Sometimes all we can do to help other people is to continue to help ourselves. ~Lori Deschene
Does trying to solve someone else’s pain resonate with you?
Do you know someone such as your adult child, a sibling or your friend who doesn’t seem to love themselves? Have you tried to help them to no avail?
When you are in emotional pain, you withdraw, hibernate, pull back and exclude so that you can lick your wounds in private.
You become angry, resentful, blame your situation on everyone else, and find it impossible to look within because if you do, we may have to accept the fact, that you created our own pain.
You may be too consumed to want to concern themselves with anyone else. Sometimes isolating so the denial can continue may seem the easier path to take. Being the victim could feel like a comfortable role that you have adopted. Having to change requires facing your role in the situation.
As onlookers from the sidelines, you try everything you can to make it all better and fix the problem. You give money, a new car, a place to live, a hot meal, love, and affection. The feeling of guilt for what you believe to be your part in the pain contributes to your overdoing. Tears are shed. You may yell, beg, scold, and nag to no avail.
Suggestions are offered that are rejected. Sometimes, you listen to why the pain is your fault which makes you more upset. Family members point fingers blaming each other.
Everyone has a plan, except the person in pain. You disagree with each other’s solutions, as you are convinced your plan is better.
You make continual excuses for why your loved one in pain doesn’t attend family functions, why they are easily angered and why they seem to be constantly struggling.
Slowly the enabling, the constant worrying and the sadness takes its toll. Your hearts are still filled with love, but you realize that you are not going to fix your loved one’s pain.
You are exhausted.
It’s time to STOP.
You can accept that some people’s hearts beat to a different drummer, that they don’t think about life in the same way you do, and that you need to let go of your expectations.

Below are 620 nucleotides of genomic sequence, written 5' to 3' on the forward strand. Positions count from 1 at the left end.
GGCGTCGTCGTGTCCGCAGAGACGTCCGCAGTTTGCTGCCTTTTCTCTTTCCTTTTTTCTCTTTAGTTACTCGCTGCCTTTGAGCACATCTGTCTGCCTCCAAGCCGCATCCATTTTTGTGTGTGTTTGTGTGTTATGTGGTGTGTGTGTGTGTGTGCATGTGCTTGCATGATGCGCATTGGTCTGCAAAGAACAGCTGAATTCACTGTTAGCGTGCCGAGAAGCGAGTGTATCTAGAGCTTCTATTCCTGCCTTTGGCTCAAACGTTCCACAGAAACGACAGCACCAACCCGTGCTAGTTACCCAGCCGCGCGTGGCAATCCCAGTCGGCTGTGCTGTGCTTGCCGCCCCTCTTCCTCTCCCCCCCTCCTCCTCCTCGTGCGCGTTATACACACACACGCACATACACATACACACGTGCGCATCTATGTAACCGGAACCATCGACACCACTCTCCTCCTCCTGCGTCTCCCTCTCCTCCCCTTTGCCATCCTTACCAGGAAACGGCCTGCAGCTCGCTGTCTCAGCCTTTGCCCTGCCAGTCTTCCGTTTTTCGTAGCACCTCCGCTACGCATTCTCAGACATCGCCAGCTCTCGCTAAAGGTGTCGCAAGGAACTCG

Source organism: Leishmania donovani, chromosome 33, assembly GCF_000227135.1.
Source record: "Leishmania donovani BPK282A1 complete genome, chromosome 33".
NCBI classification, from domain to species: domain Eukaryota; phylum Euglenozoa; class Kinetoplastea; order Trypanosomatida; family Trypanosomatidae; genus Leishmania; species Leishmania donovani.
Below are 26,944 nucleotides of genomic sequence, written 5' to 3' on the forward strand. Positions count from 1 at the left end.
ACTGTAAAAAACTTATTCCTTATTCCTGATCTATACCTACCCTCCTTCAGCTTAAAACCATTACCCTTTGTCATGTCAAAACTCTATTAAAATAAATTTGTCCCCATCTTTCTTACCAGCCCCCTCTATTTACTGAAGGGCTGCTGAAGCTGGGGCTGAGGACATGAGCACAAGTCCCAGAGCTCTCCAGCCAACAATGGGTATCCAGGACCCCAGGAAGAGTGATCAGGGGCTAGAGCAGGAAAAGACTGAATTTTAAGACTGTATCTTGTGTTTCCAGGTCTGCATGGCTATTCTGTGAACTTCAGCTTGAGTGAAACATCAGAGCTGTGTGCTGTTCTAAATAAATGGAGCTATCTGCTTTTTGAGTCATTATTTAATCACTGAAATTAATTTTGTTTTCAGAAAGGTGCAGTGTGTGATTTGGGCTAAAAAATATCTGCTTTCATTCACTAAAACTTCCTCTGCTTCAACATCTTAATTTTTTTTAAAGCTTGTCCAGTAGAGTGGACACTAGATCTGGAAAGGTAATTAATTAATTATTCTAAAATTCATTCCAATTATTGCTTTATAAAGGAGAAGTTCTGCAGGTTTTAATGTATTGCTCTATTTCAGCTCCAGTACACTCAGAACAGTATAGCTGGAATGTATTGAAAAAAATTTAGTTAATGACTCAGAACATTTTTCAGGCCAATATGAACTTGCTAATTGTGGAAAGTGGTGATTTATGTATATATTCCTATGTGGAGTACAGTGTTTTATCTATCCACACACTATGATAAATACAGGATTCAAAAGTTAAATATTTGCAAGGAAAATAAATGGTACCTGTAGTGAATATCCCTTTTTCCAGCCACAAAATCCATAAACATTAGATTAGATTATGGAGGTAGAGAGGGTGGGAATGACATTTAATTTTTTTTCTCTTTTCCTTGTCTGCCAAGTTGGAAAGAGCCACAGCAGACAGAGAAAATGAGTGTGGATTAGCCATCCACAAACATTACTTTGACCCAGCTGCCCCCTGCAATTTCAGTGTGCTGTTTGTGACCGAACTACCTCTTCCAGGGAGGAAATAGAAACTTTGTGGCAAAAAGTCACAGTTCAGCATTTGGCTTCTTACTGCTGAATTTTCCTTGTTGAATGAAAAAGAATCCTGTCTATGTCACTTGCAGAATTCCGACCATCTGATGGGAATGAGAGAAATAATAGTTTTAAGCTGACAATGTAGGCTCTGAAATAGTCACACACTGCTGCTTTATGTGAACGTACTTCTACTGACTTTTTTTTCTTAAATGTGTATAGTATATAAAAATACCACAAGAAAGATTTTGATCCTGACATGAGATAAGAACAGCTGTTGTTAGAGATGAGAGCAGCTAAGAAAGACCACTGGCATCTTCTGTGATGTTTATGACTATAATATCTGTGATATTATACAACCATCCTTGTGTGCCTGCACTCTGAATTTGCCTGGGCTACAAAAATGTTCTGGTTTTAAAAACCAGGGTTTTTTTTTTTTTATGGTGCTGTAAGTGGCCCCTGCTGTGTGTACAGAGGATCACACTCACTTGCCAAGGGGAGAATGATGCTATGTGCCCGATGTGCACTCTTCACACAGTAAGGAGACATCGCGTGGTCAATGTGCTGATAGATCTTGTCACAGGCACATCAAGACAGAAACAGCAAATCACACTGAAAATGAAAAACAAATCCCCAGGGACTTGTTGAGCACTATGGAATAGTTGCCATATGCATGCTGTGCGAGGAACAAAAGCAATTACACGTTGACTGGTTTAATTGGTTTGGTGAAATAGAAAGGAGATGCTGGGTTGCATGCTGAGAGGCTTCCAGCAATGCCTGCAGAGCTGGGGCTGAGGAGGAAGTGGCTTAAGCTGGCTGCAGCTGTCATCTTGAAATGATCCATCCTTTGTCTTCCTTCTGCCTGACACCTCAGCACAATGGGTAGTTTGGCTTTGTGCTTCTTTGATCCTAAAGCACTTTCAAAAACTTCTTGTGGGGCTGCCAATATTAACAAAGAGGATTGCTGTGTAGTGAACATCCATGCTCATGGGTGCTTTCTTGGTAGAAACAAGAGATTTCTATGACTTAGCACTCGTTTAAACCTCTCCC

It is time to say goodbye to the emotional pain that has gone on for years. You accept that you cannot make your loved one love themselves. Only they can do that.
We can love them, but they can’t really love us until they fix themselves.
When you’ve reached that point of no return, here are three ways to continue to love your loved one and still love yourself.
It is important to remember that you can motivate your loved one to change, but you cannot cure, fix or change someone else’s life unless they are ready to make that change. Accept them for who they are even if they have issues that they are unwilling to work on.
It is important to consider your own health and give yourself the respect that you deserve. You are not abandoning them, you are taking care of yourself. Hang on to the hope that when they are ready, they will come back to you.
Everyone that struggles in life has a family story that most likely contributed in some way to the problem. Make amends if you feel the need to, and then forgive yourself.
We all make mistakes, but it does not do any good to continue to relive our past transgressions. Today is a new day. You have a clean slate and you can now start again.
Exercise, meditate, write
Exercise in any way that works for you. For example try walking, yoga or tennis. Find something that will keep your body moving.
Take a moment to sit each day, and give your mind a rest. Your own feelings and intuition will be more clear, and it will help with anxiety, depression and inner peace.
Write often in a journal which will lead you to your inner thoughts. It helps you to think through and solve family issues as well as feel empowered and understand yourself and your situation.
We never want to give up on anyone. They need our love and support.
- Be the example to follow.
- Provide tools for change.
- Allow them to take responsibility for their own lives.
I’ve been in this situation. Each night when I would go to bed, I would say a little prayer for my loved one’s well-being and safety. Send positive wishes to your loved one every day. Don’t forget about hope.
“You yourself, as much as anybody in the entire universe, deserve your love and affection.” ~Buddha
What thoughts do you have about how you can love your child and help them change?
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